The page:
Three Cheers for Pre-K FAQs

A Complete Pre-K Literacy Curriculum

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How was the scope and sequence developed for all content areas covered?

Three Cheers for Pre-K consists of 9 month-long units of study based on engaging and relevant themes. It is a comprehensive system that will help you create an effective and developmentally appropriate classroom that is lively: filled with books, stories, songs, and conversations. Children can engage in purposeful play experiences as they develop academically, socially, and emotionally. Three Cheers for Pre-K focuses on vital learning outcomes within key domains, and is designed to ensure that all Pre-K children have the opportunity to work toward attaining these outcomes. Most learning outcomes are covered more than three times during the year, with a small handful that are only hit three times. The Scope and Sequence in the Professional Learning Guide gives a year-long snapshot that shows when skills are introduced and how they are reviewed and practiced throughout the year. Critical learning outcomes are met in the program’s core half-day instruction, and the Learn and Play segment of the daily routine extends purposeful play to a full day. Take an Interactive Tour to learn more.

How does the program promote Kindergarten readiness? 

Three Cheers for Pre-K offers comprehensive opportunities to monitor children's progress toward mastery of the Pre-K learning outcomes. Observational checklists can be used to collect data on children's development and mastery of skills and competencies. A Screening Assessment can be used at the beginning of the year to provide a baseline measurement of children's proficiency in emergent literacy and math skills. Progress Monitoring and End of Year Assessments are direct, one-on-one assessments of key emergent literacy and math skills. Teachers are also guided on how to keep Portfolios, which allow them to collect, organize, and track children's progress over time. The program is 100% aligned to prekindergarten learning outcomes, and the back of each weekly tab in the Teacher's Guides illustrates the vertical alignment of literacy and math knowledge to Kindergarten standards. Take an Interactive Tour to learn more.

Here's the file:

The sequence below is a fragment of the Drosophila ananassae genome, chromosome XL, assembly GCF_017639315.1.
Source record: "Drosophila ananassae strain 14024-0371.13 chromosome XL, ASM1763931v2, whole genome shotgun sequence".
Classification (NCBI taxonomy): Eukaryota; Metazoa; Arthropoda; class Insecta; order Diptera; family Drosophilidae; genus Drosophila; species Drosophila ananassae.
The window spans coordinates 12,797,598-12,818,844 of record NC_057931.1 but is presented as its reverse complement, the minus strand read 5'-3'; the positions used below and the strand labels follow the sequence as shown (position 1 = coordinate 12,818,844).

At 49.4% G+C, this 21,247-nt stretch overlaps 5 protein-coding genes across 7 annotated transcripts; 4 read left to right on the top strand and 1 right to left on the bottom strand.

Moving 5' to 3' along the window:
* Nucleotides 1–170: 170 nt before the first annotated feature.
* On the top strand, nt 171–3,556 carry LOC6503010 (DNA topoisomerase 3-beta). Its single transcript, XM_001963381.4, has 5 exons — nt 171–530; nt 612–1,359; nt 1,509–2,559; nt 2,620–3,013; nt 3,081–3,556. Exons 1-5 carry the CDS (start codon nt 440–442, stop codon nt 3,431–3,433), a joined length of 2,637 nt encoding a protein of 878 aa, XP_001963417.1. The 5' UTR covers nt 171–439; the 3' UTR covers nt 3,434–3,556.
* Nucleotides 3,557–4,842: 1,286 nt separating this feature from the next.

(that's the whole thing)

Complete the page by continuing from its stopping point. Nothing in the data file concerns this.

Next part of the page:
How are emergent literacy skills taught within the curriculum, and is instruction direct, explicit, and systematic? 

Three Cheers for Pre-K provides a high-quality oral language and literacy-rich environment. Children read one new trade book per week; traditional tales, rhymes and fables are used to help develop key concepts and vocabulary within each theme, and Read More About It Big Books are used to develop core content knowledge while allowing for a balance of fiction and nonfiction. In every lesson, children listen actively, engage in rich discussion, share information, and work collaboratively. Children practice sequencing, story retelling, oral language development, oral vocabulary, oral expression, and writing, as it relates to each theme.

Story Time begins with a guiding question that connects children’s prior knowledge and experiences to new learning. Vocabulary Cards relate both to the guiding question and the story children will read. After reading, children make connections between a text and their own experiences, respond to questions using sentence frames, or retell details from the story using the Talk More About It Cards. On Day 5, children compare two selections they’ve read during the week and explore how they are alike and different.